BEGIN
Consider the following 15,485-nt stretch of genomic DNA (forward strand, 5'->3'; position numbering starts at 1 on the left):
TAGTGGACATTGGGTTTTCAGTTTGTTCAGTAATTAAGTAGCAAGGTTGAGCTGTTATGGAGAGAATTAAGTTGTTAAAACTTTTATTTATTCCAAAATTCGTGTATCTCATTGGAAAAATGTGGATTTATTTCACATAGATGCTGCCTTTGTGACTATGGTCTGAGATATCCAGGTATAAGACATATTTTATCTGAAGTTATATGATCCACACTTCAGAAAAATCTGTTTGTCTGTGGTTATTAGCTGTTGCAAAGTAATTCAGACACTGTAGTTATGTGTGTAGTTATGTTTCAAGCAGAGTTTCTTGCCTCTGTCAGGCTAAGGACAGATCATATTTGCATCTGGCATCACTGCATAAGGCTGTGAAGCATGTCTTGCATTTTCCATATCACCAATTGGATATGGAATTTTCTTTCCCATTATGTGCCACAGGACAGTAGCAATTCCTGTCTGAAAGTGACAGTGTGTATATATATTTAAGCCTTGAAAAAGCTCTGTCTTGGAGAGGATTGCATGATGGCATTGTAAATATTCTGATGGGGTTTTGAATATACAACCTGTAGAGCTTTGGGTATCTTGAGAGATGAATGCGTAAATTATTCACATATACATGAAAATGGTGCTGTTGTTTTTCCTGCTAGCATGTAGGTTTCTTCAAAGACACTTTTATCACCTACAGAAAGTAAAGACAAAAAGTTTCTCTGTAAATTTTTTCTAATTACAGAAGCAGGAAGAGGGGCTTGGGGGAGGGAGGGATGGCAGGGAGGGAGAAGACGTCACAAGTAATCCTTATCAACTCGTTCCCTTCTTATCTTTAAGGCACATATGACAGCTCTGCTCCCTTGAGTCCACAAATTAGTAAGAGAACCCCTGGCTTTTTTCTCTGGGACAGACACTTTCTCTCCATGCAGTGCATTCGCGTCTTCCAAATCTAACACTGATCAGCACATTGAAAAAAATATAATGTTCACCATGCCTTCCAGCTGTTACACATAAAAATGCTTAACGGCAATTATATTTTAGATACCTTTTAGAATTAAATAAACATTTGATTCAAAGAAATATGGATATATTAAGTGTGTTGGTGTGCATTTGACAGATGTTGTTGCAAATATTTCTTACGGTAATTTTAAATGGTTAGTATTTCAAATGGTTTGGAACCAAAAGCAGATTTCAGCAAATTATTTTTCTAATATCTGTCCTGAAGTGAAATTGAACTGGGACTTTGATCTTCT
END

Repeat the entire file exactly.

Consider the following 15,485-nt stretch of genomic DNA (forward strand, 5'->3'; position numbering starts at 1 on the left):
TAGTGGACATTGGGTTTTCAGTTTGTTCAGTAATTAAGTAGCAAGGTTGAGCTGTTATGGAGAGAATTAAGTTGTTAAAACTTTTATTTATTCCAAAATTCGTGTATCTCATTGGAAAAATGTGGATTTATTTCACATAGATGCTGCCTTTGTGACTATGGTCTGAGATATCCAGGTATAAGACATATTTTATCTGAAGTTATATGATCCACACTTCAGAAAAATCTGTTTGTCTGTGGTTATTAGCTGTTGCAAAGTAATTCAGACACTGTAGTTATGTGTGTAGTTATGTTTCAAGCAGAGTTTCTTGCCTCTGTCAGGCTAAGGACAGATCATATTTGCATCTGGCATCACTGCATAAGGCTGTGAAGCATGTCTTGCATTTTCCATATCACCAATTGGATATGGAATTTTCTTTCCCATTATGTGCCACAGGACAGTAGCAATTCCTGTCTGAAAGTGACAGTGTGTATATATATTTAAGCCTTGAAAAAGCTCTGTCTTGGAGAGGATTGCATGATGGCATTGTAAATATTCTGATGGGGTTTTGAATATACAACCTGTAGAGCTTTGGGTATCTTGAGAGATGAATGCGTAAATTATTCACATATACATGAAAATGGTGCTGTTGTTTTTCCTGCTAGCATGTAGGTTTCTTCAAAGACACTTTTATCACCTACAGAAAGTAAAGACAAAAAGTTTCTCTGTAAATTTTTTCTAATTACAGAAGCAGGAAGAGGGGCTTGGGGGAGGGAGGGATGGCAGGGAGGGAGAAGACGTCACAAGTAATCCTTATCAACTCGTTCCCTTCTTATCTTTAAGGCACATATGACAGCTCTGCTCCCTTGAGTCCACAAATTAGTAAGAGAACCCCTGGCTTTTTTCTCTGGGACAGACACTTTCTCTCCATGCAGTGCATTCGCGTCTTCCAAATCTAACACTGATCAGCACATTGAAAAAAATATAATGTTCACCATGCCTTCCAGCTGTTACACATAAAAATGCTTAACGGCAATTATATTTTAGATACCTTTTAGAATTAAATAAACATTTGATTCAAAGAAATATGGATATATTAAGTGTGTTGGTGTGCATTTGACAGATGTTGTTGCAAATATTTCTTACGGTAATTTTAAATGGTTAGTATTTCAAATGGTTTGGAACCAAAAGCAGATTTCAGCAAATTATTTTTCTAATATCTGTCCTGAAGTGAAATTGAACTGGGACTTTGATCTTCT